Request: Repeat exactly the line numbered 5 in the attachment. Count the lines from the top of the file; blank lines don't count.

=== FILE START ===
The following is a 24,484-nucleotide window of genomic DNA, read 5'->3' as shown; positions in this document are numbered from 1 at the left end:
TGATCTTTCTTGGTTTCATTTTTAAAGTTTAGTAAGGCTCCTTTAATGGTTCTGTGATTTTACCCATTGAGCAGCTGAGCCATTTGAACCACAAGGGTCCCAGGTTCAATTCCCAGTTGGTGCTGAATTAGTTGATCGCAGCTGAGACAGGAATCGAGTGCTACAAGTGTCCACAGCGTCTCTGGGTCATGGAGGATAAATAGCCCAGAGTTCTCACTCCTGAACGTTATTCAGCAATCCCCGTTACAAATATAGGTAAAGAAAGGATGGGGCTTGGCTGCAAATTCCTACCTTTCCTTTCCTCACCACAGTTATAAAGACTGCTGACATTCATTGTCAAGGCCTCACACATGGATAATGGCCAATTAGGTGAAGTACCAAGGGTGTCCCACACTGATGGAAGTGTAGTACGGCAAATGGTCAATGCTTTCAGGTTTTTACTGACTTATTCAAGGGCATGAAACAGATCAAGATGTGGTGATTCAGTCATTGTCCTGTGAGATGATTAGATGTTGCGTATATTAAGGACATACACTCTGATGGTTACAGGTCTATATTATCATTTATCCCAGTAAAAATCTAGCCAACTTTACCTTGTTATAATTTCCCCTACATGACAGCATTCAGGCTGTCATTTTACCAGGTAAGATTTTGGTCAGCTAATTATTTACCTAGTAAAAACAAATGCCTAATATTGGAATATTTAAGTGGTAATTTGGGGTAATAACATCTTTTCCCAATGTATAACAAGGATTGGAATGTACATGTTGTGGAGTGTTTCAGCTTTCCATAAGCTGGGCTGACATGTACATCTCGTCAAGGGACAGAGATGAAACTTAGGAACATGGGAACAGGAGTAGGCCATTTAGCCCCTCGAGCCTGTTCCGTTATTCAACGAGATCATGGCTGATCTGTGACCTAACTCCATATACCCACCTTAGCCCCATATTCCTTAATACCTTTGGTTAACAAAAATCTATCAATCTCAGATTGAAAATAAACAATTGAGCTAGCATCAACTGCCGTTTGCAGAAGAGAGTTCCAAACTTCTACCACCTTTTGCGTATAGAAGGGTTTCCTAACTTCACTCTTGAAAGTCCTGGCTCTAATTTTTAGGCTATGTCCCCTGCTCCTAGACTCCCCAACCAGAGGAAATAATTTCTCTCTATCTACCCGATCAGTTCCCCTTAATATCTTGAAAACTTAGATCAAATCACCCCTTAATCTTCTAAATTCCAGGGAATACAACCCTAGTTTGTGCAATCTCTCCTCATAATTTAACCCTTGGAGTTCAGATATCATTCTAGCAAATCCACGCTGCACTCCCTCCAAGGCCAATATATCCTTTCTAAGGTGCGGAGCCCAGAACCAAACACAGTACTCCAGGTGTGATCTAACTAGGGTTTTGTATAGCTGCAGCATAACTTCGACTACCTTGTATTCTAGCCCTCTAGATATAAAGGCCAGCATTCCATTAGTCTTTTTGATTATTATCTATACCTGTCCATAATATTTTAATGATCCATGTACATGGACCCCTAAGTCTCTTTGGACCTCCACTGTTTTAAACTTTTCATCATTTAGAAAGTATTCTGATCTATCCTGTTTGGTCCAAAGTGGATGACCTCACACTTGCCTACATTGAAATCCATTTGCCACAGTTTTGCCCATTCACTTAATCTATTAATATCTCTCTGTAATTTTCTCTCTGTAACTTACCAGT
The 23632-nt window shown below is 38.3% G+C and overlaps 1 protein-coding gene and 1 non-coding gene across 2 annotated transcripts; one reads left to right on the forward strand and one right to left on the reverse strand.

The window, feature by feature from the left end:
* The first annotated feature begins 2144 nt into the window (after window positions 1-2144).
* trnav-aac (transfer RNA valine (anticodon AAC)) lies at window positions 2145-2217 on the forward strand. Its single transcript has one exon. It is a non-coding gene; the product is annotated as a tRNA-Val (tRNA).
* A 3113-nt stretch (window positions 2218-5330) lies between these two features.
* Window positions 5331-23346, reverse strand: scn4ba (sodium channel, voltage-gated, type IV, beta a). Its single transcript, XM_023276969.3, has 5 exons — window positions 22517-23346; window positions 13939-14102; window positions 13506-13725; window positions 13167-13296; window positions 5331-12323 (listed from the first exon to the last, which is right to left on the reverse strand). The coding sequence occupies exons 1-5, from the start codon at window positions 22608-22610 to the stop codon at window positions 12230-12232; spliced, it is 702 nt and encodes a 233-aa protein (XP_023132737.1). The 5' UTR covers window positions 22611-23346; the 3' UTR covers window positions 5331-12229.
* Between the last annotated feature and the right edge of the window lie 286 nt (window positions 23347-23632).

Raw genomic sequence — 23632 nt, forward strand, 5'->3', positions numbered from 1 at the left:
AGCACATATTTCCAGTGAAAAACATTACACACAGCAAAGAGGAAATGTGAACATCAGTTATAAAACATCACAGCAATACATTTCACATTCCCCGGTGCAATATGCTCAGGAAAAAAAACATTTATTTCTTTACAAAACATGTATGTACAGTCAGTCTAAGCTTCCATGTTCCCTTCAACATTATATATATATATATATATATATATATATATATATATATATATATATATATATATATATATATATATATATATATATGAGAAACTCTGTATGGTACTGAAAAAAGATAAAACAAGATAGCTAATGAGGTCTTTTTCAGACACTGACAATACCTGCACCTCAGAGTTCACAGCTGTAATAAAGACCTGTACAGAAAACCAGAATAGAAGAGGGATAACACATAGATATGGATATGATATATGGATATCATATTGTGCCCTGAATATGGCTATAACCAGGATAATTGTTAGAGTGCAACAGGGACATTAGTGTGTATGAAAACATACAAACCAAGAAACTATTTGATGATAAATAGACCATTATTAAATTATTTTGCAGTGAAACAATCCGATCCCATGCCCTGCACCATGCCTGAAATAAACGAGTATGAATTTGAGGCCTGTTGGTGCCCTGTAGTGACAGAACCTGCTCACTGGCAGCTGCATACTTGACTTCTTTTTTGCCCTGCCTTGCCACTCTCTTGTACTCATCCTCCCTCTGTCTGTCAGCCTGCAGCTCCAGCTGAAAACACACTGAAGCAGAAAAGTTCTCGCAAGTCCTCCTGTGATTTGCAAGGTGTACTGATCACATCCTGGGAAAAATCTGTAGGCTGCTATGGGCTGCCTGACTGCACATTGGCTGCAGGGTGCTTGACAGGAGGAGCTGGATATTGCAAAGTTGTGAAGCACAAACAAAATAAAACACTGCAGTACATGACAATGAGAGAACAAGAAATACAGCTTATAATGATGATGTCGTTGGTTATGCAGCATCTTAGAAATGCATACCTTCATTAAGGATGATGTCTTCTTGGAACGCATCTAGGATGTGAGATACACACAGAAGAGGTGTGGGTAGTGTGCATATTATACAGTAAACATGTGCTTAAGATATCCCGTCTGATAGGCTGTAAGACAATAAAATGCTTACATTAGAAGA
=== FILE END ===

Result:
* The first annotated feature begins 2144 nt into the window (after window positions 1-2144).